Sprint's restructuring to result in thousands of lost jobs

Sprint's restructuring to result in thousands of lost jobs
Masayoshi Son, the Chairman of Sprint and CEO of its majority owner SoftBank, says that the carrier needs to cut $2 billion from its operating expenses. That means that thousands of Sprint employees will be losing their jobs. According to Son, Sprint is in a situation where it can pick up new subscribers, even while cutting costs and laying off employees. Just yesterday, the company reported its fiscal second quarter earnings and for the first time in two-years, Sprint added net new subscribers to its postpaid phone plans. However, excluding customers who migrated from pre-paid to postpaid, that addition totaled only 38,000 subscribers.

Son is in favor of deep cuts. He says that reducing operating expenses by $2 billion is a minimum target, and the cuts could be even deeper. Other Sprint executives are falling in line with CEO Marcelo Claure telling employees that the job cuts are a necessary part of returning to profitability. While the pink slips could continue to be issued through next year, Claure says that he wants to make sure that no stone is left unturned. And that means that some perks offered by the carrier to employees, such as free water bottles and yogurts, will no longer be given to employees. Executives will be forced to use Uber or regular Taxi rides on business trips.

Claure says that he wants to hold back on the job cuts until the end of January to improve the severance pay for Sprint employees. However, instead of getting two weeks of pay for every year worked at Sprint, employees let go will receive one week of severance pay for every year they toiled for the carrier. The cut only applies to those let go after January 2016. Claure says that the previous package was generous in comparison to other firms, but that Sprint needs to apply a more realistic level when determining severance pay.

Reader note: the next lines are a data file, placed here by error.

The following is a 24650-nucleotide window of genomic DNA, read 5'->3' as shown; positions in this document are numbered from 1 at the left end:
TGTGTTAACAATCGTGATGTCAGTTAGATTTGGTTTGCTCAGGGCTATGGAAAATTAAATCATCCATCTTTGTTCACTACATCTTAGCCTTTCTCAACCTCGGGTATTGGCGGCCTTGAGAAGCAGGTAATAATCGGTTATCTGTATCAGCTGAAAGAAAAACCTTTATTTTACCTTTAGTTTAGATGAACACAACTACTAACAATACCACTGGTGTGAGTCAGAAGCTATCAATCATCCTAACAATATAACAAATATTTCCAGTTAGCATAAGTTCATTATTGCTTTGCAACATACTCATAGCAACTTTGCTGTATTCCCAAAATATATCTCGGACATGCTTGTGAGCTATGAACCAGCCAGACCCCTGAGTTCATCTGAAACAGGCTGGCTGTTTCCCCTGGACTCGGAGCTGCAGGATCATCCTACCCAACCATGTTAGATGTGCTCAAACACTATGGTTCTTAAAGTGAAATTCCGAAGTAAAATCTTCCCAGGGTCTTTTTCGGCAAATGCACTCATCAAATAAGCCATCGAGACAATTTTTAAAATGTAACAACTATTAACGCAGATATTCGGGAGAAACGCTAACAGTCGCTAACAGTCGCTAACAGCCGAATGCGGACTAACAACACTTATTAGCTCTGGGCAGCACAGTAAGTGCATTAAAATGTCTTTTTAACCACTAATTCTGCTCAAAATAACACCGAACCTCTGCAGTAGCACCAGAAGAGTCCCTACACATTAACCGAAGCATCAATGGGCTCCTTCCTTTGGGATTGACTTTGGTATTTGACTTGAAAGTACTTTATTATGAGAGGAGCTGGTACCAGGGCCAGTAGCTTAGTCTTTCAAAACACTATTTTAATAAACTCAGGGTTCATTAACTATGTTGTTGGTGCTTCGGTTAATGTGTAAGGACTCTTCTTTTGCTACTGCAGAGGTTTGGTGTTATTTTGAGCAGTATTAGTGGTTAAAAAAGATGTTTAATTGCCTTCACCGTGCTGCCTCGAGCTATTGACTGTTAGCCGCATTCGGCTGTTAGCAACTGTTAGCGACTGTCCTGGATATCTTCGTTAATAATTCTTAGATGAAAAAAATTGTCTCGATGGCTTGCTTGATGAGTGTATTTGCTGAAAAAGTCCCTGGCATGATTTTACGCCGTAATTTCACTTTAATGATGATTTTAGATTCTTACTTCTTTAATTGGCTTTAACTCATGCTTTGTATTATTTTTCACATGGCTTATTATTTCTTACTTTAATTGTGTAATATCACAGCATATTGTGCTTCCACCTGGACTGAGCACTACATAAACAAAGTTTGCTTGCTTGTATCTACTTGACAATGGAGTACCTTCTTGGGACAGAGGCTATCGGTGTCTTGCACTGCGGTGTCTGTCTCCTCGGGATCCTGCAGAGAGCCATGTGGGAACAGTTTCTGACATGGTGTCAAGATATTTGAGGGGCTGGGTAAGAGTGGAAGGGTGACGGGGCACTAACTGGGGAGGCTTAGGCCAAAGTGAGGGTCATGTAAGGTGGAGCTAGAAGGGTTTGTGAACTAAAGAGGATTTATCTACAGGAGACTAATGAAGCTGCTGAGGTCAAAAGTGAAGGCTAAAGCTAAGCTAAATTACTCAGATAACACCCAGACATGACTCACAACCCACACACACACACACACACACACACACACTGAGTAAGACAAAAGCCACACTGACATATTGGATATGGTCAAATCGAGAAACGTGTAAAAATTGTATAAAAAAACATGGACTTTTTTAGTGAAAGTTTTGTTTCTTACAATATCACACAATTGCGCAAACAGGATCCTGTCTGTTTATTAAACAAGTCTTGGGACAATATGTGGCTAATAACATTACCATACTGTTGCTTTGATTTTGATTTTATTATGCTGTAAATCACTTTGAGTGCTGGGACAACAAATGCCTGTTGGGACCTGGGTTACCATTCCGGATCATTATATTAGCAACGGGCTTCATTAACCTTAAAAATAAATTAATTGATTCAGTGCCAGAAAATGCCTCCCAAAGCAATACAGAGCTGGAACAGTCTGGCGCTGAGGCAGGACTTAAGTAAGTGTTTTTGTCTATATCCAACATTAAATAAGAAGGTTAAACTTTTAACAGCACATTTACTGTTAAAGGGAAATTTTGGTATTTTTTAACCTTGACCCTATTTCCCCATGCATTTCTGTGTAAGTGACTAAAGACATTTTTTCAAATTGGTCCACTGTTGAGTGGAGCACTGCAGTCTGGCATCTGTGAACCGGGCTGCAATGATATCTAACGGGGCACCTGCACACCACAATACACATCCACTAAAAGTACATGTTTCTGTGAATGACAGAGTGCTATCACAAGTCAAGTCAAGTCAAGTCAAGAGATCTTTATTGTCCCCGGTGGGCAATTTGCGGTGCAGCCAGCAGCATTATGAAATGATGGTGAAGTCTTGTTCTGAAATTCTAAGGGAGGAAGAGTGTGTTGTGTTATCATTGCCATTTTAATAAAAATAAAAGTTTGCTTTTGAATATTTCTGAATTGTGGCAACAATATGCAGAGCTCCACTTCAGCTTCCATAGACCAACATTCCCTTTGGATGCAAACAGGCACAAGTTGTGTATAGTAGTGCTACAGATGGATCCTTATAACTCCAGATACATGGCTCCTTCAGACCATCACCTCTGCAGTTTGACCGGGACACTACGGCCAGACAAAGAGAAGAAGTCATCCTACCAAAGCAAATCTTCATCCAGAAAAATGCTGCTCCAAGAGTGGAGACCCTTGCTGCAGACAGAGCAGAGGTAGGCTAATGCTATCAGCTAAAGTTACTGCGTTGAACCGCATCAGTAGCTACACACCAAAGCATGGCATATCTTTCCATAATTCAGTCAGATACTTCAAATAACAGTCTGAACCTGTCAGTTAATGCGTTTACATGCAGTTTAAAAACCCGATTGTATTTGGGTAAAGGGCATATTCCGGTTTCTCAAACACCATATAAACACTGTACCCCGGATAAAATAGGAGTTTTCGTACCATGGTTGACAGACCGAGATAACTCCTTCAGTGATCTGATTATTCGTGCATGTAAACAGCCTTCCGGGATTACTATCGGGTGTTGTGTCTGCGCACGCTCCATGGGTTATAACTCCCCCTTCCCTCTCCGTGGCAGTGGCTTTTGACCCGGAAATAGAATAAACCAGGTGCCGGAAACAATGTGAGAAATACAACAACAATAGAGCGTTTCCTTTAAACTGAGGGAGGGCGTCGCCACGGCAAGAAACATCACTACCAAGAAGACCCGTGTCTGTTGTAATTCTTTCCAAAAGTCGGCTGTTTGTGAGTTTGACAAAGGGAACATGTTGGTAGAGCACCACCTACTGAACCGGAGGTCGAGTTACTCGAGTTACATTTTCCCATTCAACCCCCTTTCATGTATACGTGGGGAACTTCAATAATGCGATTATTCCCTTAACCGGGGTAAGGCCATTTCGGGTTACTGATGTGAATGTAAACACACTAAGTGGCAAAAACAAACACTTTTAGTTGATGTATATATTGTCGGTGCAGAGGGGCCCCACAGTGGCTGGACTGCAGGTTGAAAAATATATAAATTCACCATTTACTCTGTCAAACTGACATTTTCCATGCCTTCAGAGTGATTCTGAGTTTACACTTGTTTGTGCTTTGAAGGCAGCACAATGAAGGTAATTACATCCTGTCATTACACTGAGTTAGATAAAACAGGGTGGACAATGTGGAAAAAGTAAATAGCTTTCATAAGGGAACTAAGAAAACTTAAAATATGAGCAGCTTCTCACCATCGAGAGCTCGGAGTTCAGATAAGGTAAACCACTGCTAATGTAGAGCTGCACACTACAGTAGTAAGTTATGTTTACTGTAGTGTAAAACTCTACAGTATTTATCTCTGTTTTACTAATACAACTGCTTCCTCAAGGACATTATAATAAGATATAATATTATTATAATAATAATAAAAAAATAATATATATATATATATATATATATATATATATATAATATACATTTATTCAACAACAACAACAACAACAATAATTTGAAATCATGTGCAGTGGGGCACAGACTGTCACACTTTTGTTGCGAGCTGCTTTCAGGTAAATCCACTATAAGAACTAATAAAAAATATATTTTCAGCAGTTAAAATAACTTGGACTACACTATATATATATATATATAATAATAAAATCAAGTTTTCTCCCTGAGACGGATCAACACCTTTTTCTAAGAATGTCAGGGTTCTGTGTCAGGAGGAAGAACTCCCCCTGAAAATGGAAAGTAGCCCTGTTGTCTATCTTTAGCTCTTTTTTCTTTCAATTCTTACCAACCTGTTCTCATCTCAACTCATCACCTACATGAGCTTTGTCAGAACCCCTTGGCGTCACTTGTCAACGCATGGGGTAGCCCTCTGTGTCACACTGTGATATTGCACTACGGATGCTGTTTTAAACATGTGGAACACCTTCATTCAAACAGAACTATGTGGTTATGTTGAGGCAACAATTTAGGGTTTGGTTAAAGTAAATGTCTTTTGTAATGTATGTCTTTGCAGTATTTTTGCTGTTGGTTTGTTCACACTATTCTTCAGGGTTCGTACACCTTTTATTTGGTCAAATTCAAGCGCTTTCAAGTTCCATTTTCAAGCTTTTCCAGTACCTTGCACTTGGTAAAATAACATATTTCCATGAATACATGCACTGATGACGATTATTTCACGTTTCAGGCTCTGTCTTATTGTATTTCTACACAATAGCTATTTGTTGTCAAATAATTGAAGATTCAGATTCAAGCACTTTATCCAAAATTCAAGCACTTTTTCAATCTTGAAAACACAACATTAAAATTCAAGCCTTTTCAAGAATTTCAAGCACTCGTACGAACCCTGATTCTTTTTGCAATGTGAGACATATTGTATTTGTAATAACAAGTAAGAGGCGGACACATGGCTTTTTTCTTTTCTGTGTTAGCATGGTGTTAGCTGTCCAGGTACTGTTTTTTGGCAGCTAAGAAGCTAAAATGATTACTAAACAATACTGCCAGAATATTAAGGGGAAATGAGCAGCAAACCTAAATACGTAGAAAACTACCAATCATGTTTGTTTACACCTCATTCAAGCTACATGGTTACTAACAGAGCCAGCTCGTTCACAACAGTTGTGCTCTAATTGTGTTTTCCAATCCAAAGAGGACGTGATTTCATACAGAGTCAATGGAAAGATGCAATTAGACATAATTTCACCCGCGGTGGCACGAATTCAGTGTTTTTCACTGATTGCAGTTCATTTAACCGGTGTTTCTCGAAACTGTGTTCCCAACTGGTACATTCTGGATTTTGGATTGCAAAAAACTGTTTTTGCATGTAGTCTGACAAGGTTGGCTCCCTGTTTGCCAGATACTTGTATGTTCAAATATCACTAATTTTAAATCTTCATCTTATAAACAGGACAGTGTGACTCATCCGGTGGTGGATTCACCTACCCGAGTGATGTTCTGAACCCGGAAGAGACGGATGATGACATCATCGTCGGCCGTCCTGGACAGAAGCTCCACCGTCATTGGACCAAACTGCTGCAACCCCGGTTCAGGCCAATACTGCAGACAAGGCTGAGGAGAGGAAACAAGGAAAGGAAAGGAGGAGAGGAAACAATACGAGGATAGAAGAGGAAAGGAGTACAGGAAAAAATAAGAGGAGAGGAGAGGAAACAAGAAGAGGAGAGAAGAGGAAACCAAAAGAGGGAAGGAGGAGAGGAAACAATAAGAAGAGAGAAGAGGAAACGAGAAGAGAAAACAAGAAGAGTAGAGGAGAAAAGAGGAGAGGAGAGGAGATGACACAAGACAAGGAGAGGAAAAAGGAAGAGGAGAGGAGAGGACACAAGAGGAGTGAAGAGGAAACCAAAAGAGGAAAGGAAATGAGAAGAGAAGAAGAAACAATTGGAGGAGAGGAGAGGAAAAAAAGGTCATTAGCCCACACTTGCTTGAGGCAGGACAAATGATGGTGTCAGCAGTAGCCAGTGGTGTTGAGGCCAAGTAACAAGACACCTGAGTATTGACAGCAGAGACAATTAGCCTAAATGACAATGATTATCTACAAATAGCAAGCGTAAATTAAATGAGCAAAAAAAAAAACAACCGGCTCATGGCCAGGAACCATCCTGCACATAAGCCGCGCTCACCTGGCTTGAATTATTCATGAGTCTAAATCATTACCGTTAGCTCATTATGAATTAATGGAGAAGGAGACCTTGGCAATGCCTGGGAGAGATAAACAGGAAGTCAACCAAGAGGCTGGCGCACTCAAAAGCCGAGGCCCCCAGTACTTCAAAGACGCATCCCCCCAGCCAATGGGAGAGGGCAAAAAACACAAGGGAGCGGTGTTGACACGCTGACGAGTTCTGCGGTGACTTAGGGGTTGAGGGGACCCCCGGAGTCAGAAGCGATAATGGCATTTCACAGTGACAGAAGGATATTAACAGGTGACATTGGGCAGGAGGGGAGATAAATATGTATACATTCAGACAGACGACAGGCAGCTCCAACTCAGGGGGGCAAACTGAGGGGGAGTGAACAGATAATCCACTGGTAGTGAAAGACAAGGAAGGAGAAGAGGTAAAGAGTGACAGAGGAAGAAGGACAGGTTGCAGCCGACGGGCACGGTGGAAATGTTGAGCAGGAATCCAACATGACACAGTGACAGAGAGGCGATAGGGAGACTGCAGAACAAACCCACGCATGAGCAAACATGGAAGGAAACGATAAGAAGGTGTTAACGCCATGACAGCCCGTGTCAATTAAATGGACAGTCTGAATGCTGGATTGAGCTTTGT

Sprint's financial woes could be the reason why it has decided not to take part in the FCC's auction next year of some highly coveted low-frequency spectrum. The 6000MHz airwaves travel farther and penetrate buildings better. Officially, the reason given by Sprint for not participating is that the company has sufficient spectrum to continue to upgrade its network.

The major complaint about Sprint is its network. But Claure says that the use of two-channel carrier aggregation in the 2.5GHz spectrum has improved the quality of the network by improving the speed. The CEO knows that there is a long way to go in this turnaround. "If this is a marathon, we are one-third there," Claure said.

source: Bloomberg via FierceWireless


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